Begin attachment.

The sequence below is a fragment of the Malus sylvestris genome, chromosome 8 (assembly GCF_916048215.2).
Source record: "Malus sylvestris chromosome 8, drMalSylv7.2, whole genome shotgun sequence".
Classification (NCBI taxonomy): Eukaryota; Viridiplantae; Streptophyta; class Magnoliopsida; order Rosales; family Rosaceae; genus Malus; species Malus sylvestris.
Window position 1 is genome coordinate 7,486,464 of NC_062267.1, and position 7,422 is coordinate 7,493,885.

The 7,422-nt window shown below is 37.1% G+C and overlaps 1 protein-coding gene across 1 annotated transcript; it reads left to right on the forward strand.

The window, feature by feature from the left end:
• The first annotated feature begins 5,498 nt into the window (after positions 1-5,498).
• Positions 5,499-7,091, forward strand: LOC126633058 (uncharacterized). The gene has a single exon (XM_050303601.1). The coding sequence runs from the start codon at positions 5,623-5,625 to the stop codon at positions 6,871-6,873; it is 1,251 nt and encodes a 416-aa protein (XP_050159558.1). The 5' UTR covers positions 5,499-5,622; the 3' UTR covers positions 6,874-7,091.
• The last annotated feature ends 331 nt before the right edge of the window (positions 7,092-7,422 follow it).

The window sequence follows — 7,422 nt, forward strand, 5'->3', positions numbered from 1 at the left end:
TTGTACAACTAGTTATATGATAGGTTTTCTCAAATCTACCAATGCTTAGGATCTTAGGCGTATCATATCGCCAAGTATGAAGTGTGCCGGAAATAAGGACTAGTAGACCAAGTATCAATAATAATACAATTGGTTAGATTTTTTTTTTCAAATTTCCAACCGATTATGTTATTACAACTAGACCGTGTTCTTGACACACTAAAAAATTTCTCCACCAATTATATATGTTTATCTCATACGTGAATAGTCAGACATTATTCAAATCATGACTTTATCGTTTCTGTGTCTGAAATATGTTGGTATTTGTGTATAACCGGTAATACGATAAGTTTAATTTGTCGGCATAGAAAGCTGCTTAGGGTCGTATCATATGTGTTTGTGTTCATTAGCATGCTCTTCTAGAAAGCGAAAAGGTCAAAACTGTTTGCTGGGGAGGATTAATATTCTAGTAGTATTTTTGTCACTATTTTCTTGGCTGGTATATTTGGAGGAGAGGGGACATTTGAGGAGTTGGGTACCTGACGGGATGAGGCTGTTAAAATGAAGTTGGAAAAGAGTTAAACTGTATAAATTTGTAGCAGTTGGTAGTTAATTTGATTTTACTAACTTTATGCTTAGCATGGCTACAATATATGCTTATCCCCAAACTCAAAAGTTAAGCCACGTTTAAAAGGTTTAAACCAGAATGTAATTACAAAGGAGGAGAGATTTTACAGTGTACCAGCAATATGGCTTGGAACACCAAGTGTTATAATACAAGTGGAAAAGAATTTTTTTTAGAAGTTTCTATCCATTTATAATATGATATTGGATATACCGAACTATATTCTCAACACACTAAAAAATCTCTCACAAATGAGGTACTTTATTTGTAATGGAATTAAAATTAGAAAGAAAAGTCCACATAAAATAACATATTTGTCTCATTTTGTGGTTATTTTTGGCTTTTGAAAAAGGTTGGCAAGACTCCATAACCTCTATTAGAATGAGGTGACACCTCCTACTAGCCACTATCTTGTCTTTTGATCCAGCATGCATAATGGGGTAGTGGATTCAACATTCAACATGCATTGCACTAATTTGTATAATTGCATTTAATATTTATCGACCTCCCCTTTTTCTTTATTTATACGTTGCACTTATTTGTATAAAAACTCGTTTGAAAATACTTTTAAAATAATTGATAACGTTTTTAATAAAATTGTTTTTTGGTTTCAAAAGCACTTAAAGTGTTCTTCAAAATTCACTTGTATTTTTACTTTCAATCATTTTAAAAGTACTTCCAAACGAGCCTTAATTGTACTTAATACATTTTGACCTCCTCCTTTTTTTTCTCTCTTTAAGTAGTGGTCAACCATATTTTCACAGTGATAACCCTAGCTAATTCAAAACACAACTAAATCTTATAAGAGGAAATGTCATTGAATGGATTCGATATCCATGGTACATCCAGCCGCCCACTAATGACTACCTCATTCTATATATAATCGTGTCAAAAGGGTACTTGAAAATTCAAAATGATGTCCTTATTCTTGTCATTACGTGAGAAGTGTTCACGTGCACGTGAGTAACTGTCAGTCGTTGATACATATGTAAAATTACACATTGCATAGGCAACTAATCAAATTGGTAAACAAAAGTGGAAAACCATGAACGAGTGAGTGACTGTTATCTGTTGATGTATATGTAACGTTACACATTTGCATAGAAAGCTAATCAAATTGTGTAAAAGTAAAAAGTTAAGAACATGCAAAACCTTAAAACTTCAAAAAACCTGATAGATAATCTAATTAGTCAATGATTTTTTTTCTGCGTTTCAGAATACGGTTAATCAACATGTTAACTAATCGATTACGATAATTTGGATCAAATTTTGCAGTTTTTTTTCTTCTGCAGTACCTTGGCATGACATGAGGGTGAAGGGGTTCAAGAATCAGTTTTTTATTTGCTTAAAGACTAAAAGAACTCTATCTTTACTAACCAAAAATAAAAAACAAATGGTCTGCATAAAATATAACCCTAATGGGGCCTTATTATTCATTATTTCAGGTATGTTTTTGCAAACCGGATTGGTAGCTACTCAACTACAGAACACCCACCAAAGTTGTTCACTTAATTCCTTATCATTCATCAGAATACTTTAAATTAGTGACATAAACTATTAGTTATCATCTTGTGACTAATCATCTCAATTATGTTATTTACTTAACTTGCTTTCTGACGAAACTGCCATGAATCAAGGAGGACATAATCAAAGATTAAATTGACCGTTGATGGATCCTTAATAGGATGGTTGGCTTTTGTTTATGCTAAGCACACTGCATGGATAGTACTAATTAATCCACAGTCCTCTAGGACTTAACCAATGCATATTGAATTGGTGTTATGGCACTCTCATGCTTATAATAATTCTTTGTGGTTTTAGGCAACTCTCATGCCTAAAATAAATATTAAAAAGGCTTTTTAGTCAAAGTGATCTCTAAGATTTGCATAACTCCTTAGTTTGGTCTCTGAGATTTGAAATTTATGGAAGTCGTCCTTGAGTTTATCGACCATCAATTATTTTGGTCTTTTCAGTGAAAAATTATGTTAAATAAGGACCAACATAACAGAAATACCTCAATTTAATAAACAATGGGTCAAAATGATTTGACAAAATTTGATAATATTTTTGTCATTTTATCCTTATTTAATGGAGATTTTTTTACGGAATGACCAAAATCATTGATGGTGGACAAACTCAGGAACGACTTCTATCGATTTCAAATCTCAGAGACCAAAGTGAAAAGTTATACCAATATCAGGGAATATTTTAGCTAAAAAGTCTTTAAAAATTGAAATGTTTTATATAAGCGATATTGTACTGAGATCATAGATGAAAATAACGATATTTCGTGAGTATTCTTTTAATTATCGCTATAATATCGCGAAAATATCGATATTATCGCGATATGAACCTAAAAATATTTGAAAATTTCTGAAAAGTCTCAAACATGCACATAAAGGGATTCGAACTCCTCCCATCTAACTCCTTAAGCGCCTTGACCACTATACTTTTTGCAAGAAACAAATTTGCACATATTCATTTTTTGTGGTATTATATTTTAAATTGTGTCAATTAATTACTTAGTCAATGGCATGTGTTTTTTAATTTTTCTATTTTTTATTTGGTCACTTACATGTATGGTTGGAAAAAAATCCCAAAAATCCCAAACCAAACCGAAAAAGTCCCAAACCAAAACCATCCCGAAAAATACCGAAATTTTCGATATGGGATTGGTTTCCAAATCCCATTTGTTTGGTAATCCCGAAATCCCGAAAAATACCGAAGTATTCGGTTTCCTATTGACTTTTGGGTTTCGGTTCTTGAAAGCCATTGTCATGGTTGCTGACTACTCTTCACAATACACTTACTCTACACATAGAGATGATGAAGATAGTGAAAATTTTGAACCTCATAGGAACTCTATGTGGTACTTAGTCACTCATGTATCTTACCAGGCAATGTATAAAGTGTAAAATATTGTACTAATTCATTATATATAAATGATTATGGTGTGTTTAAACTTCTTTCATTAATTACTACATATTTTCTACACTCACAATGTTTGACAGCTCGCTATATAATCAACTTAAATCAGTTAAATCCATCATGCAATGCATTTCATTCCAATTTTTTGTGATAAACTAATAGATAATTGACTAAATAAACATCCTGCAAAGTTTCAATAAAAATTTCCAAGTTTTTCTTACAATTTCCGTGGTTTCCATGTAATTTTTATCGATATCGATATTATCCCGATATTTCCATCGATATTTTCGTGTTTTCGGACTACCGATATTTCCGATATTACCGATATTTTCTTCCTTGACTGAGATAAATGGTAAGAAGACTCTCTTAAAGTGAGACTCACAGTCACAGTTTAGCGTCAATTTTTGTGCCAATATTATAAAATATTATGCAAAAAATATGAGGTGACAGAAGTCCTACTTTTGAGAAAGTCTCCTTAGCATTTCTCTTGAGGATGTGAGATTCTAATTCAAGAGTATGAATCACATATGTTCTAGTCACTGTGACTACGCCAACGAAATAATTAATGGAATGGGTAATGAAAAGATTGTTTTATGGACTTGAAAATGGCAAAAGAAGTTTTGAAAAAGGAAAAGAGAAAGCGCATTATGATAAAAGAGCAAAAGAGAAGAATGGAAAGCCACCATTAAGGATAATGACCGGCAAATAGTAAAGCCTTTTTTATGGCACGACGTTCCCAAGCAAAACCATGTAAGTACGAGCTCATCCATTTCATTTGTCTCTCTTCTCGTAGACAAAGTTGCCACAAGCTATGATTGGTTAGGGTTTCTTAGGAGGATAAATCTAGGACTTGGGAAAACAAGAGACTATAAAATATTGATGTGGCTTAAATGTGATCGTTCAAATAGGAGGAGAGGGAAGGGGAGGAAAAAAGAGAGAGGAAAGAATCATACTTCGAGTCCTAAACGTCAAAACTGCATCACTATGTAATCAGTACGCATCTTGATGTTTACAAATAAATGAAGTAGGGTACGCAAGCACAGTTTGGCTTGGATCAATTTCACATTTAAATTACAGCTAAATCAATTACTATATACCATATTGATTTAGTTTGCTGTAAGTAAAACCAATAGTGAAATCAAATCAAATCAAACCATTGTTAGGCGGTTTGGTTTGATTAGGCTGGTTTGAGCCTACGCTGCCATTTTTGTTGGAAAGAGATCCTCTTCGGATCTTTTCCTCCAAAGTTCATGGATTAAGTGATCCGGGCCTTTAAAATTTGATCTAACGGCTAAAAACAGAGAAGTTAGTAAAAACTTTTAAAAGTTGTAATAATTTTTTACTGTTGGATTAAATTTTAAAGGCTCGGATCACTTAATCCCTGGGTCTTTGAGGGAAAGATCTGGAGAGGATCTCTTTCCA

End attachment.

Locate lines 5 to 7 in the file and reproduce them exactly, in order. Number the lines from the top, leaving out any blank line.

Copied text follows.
The 7,422-nt window shown below is 37.1% G+C and overlaps 1 protein-coding gene across 1 annotated transcript; it reads left to right on the forward strand.

The window, feature by feature from the left end:
• The first annotated feature begins 5,498 nt into the window (after positions 1-5,498).